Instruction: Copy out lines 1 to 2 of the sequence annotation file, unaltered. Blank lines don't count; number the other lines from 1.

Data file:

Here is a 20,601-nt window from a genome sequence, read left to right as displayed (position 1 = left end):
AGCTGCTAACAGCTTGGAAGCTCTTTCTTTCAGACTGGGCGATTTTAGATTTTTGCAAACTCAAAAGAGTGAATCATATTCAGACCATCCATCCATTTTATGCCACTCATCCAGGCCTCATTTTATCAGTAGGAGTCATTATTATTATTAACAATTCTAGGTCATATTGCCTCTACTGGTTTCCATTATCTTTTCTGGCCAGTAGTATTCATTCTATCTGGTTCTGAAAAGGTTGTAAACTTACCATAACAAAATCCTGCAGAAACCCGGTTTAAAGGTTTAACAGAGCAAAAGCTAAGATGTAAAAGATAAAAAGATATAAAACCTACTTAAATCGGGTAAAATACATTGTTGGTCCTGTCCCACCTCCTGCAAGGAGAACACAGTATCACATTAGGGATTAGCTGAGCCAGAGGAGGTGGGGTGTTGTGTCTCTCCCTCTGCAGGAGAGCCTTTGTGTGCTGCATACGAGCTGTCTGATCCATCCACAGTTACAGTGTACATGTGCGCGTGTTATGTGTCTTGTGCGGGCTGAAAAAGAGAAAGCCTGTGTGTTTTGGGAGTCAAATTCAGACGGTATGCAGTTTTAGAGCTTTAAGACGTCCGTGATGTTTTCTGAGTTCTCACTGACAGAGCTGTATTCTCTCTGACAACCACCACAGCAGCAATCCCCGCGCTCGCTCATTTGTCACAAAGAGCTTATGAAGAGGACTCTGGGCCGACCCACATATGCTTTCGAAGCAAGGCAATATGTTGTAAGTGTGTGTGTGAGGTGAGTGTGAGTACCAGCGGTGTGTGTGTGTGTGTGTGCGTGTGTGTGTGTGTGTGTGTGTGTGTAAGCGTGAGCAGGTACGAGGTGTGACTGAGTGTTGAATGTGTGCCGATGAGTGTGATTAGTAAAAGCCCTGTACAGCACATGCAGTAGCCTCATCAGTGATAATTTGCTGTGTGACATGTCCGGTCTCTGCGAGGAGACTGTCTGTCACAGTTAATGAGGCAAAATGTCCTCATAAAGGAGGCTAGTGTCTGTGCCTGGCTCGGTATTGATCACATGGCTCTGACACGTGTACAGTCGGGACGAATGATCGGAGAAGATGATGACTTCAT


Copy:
Here is a 20,601-nt window from a genome sequence, read left to right as displayed (position 1 = left end):
AGCTGCTAACAGCTTGGAAGCTCTTTCTTTCAGACTGGGCGATTTTAGATTTTTGCAAACTCAAAAGAGTGAATCATATTCAGACCATCCATCCATTTTATGCCACTCATCCAGGCCTCATTTTATCAGTAGGAGTCATTATTATTATTAACAATTCTAGGTCATATTGCCTCTACTGGTTTCCATTATCTTTTCTGGCCAGTAGTATTCATTCTATCTGGTTCTGAAAAGGTTGTAAACTTACCATAACAAAATCCTGCAGAAACCCGGTTTAAAGGTTTAACAGAGCAAAAGCTAAGATGTAAAAGATAAAAAGATATAAAACCTACTTAAATCGGGTAAAATACATTGTTGGTCCTGTCCCACCTCCTGCAAGGAGAACACAGTATCACATTAGGGATTAGCTGAGCCAGAGGAGGTGGGGTGTTGTGTCTCTCCCTCTGCAGGAGAGCCTTTGTGTGCTGCATACGAGCTGTCTGATCCATCCACAGTTACAGTGTACATGTGCGCGTGTTATGTGTCTTGTGCGGGCTGAAAAAGAGAAAGCCTGTGTGTTTTGGGAGTCAAATTCAGACGGTATGCAGTTTTAGAGCTTTAAGACGTCCGTGATGTTTTCTGAGTTCTCACTGACAGAGCTGTATTCTCTCTGACAACCACCACAGCAGCAATCCCCGCGCTCGCTCATTTGTCACAAAGAGCTTATGAAGAGGACTCTGGGCCGACCCACATATGCTTTCGAAGCAAGGCAATATGTTGTAAGTGTGTGTGTGAGGTGAGTGTGAGTACCAGCGGTGTGTGTGTGTGTGTGTGCGTGTGTGTGTGTGTGTGTGTGTGTGTAAGCGTGAGCAGGTACGAGGTGTGACTGAGTGTTGAATGTGTGCCGATGAGTGTGATTAGTAAAAGCCCTGTACAGCACATGCAGTAGCCTCATCAGTGATAATTTGCTGTGTGACATGTCCGGTCTCTGCGAGGAGACTGTCTGTCACAGTTAATGAGGCAAAATGTCCTCATAAAGGAGGCTAGTGTCTGTGCCTGGCTCGGTATTGATCACATGGCTCTGACACGTGTACAGTCGGGACGAATGATCGGAGAAGATGATGACTTCAT